During the summer months, high humidity is terribly annoying. When it’s hot and humid outside, everything feels sticky, it’s difficult to use the touch screen on a phone, and it makes keeping one’s hair in order practically impossible. The combination of heat and humidity can be miserable, causing temperatures to feel even hotter than normal. So why then would anyone recommend adding a humidifier to your heating system for the winter months? Because a simple humidifier is an effective method to solving many of the problems faced by you and your friends throughout the colder months of the year.
Dry Air from Heating
Most central air systems are standardized to deliver both heating and cooling. During the summer, the cooling action of an HVAC system dehumidifies the air. This drops the relative temperature and dries out the air to a comfortable level. In the winter, the furnace (or in some cases, reversible heat pump) has a similar effect on the air in your home. When the air is heated, it also dries out. While dry air is a benefit in summer, it’s actually a problem when the temperature outside drops.
Dry air on its own comes with a host of problems. It makes the air colder, but we’ll address that in a moment. The drier air also increases static electricity (compounded by the fact that heavier fabrics, synthetics, and sweaters come out of the closet to fight the cold) which, while an annoyance to humans, can be dangerous to sensitive electronics and will surprise your pets when they walk up for a petting. Finally, it dries out your skin. Staying warm in winter is usually accompanied by the curse of chapped lips, dry eyes, and flaking or cracking skin. To some, it’s a worthwhile trade off, but to others it means a winter filled with creams, lotions, and eye drops.
- Colder Temperatures
- Static Electricity
- Dry Skin
How do you resolve this problem? Add a little moisture back into the air after it’s been heated. Increasing the relative humidity of your home makes it difficult for water to evaporate, decreasing how quickly your skin will dry out. The increase in humidity will also decrease static electricity (but your favorite sweater will probably still give you enough of a jolt to surprise friends).
Humidity and Relative Temperature
The title of this post mentions lowering heating costs and we mentioned that dry air feels colder, if it’s not evident now how a humidifier can save you on heating costs, allow us to explain. It takes energy to turn water into a vapor. When water evaporates from a surface, it takes heat energy for it to turn into a vapor. This heat energy usually comes from the surface itself, lowering the temperature of the object. Evaporation is one of the major ways our bodies keep us cool during the summer (and why a cool breeze is so refreshing). As the level of humidity in the ambient air increases, less water can evaporate to fill the water saturated air, stymieing the cooling process.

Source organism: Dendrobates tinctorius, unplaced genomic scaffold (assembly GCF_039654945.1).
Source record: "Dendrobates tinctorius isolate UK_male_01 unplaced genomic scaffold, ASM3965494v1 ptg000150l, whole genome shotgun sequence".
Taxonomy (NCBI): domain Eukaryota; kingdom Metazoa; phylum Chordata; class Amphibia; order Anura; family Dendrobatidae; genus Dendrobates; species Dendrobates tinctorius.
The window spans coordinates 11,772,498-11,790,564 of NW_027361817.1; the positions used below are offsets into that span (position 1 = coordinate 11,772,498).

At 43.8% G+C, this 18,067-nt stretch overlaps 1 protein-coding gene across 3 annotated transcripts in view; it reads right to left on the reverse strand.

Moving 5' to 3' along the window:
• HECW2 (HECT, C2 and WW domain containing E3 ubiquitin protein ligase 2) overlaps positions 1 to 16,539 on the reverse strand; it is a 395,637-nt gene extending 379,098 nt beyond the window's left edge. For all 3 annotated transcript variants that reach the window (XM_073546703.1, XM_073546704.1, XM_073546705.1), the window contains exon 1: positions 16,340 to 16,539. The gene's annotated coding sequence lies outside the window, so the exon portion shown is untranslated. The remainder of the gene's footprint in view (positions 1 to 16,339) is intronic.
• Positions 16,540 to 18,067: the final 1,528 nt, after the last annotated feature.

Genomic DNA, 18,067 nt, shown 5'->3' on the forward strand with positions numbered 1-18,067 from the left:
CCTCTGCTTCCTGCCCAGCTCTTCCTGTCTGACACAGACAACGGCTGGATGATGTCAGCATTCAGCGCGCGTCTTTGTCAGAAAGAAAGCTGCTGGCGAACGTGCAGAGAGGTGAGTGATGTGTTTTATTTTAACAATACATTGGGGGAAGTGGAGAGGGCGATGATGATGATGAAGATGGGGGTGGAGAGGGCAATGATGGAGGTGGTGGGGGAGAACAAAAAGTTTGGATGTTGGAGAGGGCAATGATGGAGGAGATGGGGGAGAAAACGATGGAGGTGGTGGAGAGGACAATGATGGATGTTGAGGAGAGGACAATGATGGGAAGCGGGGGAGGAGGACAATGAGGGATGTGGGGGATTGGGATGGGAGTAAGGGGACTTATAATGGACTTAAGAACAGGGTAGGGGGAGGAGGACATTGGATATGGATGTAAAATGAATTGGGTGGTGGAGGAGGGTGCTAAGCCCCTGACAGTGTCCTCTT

Put simply, adding water to the air (humidifying) makes it difficult for the same air to cool off occupants in the room. The room feels warmer than it actually is because we already generate heat and it becomes harder for our bodies to cool in humid air. This difference can be quit drastic in fact, as you can see on this chart from HowStuffWorks. It’s recommended that the best balance of humidity, year round, is about 45%. At this level of humidity, problems with mold growth are minimal and the setting you pick for your thermostat is closer to that actual value. You’ll be able to leave your thermostat at a lower setting, saving you on energy costs and operation time.
A home humidifier, built directly into your ventilation system, can make your home more comfortable in the winter. These devices are often cheaper than the extra five-degrees of warmth that comes from setting your thermostat higher, saving you money and saving energy overall. If you have any other questions, or want a humidifier installed before things start to get really cold this year, just call Boulden Brothers. We’ll be glad to come out and help you.
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